The old man sat down next to him on the bus. The young Israeli soldier let out a sigh, and started talking as if to himself. "I get it now," he said.
"Excuse me? 'I get it now'? What do you get, young man?" The old man's voice was soft, encouraging. The boy looked at him. Saw kind eyes, a face with a story under the Kansas City Chiefs ball cap. He was immediately comfortable.
"I made aliyah just a couple of years ago," the young man answered, "from the States. I just spent Shabbat, my weekend off base, on a kibbutz up North."
The old man didn't want to break the boy's train of thought, so he only nodded.
"One of the guys there showed me this flower. 'Calanit,' right? Looks kinda like a red poppy or a tulip? He said it was illegal to pick it."
"Yes, it is protected. In Latin it's called the Anemone coronaria." The old man laughed self-deprecatingly. "I don't know much Latin. But I, too, was impressed when I learned about this delicate little flower. It actually comes in a lot of colors. You can get fined if you pick it," the old man agreed.
"Yeah -- that's what the kid told me. Here's what's weird. If you had told me, back in Baltimore, that it was forbidden to pick some flower -- I woulda picked it, just to be a chutzpan -- just to tell you 'you can't tell me what to do!' But if I saw someone trying to pick the calanit here for the same reason... I'd deck him." The boy looked at the old man in wonder, seeing himself, confused momentarily by what he observed.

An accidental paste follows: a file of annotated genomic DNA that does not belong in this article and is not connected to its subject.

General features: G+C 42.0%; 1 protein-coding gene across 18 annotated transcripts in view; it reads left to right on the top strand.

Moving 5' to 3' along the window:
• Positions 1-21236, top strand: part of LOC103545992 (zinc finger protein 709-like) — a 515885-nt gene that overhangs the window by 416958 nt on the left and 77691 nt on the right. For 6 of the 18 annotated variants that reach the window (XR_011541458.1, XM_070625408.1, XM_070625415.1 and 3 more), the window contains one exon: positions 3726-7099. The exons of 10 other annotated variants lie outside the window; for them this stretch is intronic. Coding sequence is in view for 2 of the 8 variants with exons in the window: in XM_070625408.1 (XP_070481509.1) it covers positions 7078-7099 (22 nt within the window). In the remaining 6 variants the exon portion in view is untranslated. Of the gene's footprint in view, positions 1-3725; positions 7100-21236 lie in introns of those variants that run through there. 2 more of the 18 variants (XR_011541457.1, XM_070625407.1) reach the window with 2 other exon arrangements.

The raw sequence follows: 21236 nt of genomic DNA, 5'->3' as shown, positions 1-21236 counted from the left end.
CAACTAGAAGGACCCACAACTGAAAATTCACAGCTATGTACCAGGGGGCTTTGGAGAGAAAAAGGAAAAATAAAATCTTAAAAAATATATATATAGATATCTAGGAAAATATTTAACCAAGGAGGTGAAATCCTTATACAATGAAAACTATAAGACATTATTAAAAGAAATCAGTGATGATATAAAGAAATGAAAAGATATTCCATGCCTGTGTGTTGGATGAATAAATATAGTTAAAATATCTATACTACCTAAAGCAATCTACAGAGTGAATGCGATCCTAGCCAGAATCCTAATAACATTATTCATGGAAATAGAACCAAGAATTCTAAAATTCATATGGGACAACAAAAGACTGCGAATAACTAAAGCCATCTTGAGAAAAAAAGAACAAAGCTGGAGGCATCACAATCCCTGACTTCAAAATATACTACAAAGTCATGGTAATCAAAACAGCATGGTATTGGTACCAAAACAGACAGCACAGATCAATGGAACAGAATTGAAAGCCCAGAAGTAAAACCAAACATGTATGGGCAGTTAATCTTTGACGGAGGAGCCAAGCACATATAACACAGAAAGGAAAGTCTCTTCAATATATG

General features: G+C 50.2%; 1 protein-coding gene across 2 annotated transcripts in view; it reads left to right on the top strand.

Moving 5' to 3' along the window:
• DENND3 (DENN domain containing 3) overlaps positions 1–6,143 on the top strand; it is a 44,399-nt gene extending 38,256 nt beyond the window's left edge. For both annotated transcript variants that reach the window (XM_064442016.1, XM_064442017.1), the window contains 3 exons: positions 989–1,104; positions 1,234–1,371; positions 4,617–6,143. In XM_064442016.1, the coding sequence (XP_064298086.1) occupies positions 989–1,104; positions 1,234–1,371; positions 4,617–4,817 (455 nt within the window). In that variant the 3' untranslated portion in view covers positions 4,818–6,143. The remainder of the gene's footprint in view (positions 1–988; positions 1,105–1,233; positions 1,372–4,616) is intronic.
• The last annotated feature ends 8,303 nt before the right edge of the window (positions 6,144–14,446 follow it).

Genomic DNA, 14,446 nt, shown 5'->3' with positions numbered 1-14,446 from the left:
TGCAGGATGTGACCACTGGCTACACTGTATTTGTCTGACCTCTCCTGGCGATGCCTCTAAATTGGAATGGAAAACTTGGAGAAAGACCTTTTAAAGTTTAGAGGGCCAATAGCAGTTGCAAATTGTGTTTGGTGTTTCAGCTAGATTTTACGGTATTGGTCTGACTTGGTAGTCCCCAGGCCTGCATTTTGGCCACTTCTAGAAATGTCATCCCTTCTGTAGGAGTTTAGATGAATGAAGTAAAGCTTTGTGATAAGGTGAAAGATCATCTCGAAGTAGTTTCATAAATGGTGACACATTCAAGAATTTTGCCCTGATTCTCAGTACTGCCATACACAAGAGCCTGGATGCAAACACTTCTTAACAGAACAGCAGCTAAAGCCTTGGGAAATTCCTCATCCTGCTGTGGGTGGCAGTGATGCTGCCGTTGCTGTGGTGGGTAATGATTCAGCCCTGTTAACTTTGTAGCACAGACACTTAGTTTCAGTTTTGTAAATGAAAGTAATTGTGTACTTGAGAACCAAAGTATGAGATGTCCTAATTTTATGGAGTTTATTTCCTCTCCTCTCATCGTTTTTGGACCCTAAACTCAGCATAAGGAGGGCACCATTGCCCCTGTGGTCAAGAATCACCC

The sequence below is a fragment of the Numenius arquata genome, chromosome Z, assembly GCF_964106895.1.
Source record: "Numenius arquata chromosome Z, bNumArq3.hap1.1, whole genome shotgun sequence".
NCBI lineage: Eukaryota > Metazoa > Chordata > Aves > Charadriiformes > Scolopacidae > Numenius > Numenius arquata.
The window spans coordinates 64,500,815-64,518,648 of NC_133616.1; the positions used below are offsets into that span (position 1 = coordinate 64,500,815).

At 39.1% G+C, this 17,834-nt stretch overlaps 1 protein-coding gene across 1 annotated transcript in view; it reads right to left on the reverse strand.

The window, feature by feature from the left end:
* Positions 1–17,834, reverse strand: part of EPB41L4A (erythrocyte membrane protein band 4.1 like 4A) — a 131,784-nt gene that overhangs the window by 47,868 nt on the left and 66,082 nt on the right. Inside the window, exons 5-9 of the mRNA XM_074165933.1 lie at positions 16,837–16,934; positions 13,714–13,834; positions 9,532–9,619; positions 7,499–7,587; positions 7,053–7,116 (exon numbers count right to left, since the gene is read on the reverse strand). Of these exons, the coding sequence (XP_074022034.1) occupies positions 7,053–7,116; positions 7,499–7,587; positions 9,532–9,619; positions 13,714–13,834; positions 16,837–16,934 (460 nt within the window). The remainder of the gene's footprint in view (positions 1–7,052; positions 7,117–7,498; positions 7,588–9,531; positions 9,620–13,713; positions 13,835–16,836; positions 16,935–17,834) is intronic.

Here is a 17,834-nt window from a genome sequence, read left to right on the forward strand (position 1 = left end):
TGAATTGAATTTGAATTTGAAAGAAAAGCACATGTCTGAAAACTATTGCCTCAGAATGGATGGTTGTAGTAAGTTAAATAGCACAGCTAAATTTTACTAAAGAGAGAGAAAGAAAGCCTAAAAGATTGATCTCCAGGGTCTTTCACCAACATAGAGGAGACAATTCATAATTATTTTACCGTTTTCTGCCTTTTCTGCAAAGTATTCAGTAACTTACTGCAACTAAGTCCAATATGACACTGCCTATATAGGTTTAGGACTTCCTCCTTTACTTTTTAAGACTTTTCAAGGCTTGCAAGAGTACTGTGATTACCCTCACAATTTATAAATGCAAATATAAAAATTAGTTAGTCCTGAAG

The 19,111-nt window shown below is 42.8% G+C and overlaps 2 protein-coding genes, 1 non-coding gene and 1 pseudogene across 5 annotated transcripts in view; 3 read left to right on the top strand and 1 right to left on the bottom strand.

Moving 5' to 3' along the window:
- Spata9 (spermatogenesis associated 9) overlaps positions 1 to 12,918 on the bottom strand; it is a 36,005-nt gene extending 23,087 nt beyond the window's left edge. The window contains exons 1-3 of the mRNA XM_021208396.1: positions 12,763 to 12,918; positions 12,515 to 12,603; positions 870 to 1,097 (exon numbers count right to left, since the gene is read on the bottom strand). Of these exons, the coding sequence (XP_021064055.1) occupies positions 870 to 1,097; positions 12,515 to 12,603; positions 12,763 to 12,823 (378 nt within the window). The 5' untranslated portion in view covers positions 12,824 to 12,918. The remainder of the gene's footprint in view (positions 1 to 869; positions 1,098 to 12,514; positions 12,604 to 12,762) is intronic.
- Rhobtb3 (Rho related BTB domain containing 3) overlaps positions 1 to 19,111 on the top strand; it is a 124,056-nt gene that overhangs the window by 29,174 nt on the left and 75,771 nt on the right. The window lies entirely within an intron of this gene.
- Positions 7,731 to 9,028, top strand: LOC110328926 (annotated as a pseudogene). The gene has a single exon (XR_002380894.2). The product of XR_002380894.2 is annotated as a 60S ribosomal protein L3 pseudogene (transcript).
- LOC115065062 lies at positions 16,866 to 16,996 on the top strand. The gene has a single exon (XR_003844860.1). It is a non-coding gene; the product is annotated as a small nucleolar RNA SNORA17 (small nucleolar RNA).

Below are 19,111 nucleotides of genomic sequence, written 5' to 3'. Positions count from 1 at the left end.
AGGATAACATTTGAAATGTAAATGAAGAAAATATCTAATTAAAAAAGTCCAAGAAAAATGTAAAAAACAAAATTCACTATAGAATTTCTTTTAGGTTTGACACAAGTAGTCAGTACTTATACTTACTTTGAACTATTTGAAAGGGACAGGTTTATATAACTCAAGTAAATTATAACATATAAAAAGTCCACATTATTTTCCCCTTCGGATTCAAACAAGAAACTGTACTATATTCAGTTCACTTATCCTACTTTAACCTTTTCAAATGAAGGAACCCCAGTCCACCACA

"All those years I grew up in America, and I finally 'get' what all those patriotic songs by country singers meant." He looked at the old man, not sure if he had been in Israel too long to understand what he meant. "See, after 9/11 especially, there were all these songs about how we should love America and stuff, how we should fight to remain free. I was still kinda young; so I didn't all the way get what they meant. But now I do. Now they're about Israel."
The old man nodded and smiled. He himself had left America several years before from Kansas City, Missouri. He had played in a country rock band back in the Seventies... and he understood the boy. America was something very special to him, when he had worn a US Army uniform, when he had served to protect her from her enemies... and then he had become a religious Jew, and he had made his way Home to Israel.
And all that love of country that had brought a lump to his throat when he wrote and sang patriotic songs -- not unlike the songs by these young American country singers -- had been transplanted to his Jewish homeland.
"Don't get me wrong," the young soldier said hastily. "I don't have anything against America. America has been good to us Jews. It's just that here, in my homeland, I finally really understand the values they were trying to teach me."
The bus arrived at Malcha Mall station, and the boy left to join his fellow soldiers as they made their way to their units.
"Thanks for listening, sir," he said, shaking the old man's hand.